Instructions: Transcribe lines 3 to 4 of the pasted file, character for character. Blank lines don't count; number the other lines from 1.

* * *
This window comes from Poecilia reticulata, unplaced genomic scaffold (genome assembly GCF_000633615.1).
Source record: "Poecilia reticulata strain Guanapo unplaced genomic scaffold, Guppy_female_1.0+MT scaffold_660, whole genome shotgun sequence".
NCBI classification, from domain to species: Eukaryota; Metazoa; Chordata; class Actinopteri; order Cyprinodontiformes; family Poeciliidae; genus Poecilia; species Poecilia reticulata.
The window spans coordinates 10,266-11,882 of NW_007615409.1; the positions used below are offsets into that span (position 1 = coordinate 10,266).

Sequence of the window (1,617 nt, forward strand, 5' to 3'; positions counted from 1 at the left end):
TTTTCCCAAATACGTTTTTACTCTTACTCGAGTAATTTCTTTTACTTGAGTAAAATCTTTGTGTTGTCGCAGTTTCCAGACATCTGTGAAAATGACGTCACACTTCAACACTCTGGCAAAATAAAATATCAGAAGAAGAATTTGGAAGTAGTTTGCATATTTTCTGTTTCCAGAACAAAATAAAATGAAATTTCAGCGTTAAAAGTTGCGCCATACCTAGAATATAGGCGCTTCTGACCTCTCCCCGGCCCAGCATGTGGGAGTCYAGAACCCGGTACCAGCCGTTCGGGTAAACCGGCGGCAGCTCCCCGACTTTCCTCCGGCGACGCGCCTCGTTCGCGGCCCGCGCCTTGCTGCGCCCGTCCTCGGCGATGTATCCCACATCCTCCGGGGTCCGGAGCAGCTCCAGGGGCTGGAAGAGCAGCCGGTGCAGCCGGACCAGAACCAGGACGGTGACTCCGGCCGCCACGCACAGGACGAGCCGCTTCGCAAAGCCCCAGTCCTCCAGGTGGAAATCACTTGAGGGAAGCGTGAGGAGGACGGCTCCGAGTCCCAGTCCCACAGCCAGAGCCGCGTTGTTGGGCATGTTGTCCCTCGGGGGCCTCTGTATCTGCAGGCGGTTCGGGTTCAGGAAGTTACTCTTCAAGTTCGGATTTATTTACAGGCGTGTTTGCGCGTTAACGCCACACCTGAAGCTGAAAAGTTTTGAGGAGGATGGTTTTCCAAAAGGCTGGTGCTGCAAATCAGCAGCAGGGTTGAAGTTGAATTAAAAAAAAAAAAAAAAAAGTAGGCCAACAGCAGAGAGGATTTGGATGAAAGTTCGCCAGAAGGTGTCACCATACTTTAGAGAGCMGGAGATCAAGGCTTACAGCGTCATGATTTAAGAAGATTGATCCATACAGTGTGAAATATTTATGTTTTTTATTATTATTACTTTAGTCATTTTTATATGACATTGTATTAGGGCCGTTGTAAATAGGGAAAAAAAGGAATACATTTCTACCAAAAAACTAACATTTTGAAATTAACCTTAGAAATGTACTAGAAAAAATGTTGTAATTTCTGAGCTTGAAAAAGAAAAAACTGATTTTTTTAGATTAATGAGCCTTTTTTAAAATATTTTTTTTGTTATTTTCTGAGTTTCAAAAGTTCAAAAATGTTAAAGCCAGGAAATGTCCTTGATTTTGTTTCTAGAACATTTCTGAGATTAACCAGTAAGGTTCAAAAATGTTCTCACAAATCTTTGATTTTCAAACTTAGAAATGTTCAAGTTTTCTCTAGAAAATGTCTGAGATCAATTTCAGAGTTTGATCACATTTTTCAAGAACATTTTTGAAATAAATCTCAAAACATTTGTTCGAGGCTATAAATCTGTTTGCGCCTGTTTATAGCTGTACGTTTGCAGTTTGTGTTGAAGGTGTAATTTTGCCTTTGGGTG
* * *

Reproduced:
NCBI classification, from domain to species: Eukaryota; Metazoa; Chordata; class Actinopteri; order Cyprinodontiformes; family Poeciliidae; genus Poecilia; species Poecilia reticulata.
The window spans coordinates 10,266-11,882 of NW_007615409.1; the positions used below are offsets into that span (position 1 = coordinate 10,266).